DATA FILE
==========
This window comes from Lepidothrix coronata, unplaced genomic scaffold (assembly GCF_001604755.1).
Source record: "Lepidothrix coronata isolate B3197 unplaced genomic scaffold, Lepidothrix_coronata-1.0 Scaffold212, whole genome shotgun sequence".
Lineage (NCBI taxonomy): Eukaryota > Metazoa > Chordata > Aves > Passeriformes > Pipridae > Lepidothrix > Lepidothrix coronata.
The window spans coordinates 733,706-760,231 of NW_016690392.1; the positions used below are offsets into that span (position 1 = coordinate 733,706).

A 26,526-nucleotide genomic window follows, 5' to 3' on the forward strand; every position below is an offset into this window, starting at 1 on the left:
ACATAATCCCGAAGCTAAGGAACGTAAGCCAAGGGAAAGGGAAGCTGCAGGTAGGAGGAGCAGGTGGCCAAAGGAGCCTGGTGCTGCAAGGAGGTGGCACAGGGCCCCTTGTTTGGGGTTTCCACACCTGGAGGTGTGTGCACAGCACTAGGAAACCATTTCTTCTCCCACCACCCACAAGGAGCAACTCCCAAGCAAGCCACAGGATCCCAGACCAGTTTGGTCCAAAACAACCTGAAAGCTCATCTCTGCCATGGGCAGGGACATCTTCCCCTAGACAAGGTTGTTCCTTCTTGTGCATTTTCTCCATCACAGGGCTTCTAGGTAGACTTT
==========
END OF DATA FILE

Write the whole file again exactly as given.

This window comes from Lepidothrix coronata, unplaced genomic scaffold (assembly GCF_001604755.1).
Source record: "Lepidothrix coronata isolate B3197 unplaced genomic scaffold, Lepidothrix_coronata-1.0 Scaffold212, whole genome shotgun sequence".
Lineage (NCBI taxonomy): Eukaryota > Metazoa > Chordata > Aves > Passeriformes > Pipridae > Lepidothrix > Lepidothrix coronata.
The window spans coordinates 733,706-760,231 of NW_016690392.1; the positions used below are offsets into that span (position 1 = coordinate 733,706).

A 26,526-nucleotide genomic window follows, 5' to 3' on the forward strand; every position below is an offset into this window, starting at 1 on the left:
ACATAATCCCGAAGCTAAGGAACGTAAGCCAAGGGAAAGGGAAGCTGCAGGTAGGAGGAGCAGGTGGCCAAAGGAGCCTGGTGCTGCAAGGAGGTGGCACAGGGCCCCTTGTTTGGGGTTTCCACACCTGGAGGTGTGTGCACAGCACTAGGAAACCATTTCTTCTCCCACCACCCACAAGGAGCAACTCCCAAGCAAGCCACAGGATCCCAGACCAGTTTGGTCCAAAACAACCTGAAAGCTCATCTCTGCCATGGGCAGGGACATCTTCCCCTAGACAAGGTTGTTCCTTCTTGTGCATTTTCTCCATCACAGGGCTTCTAGGTAGACTTT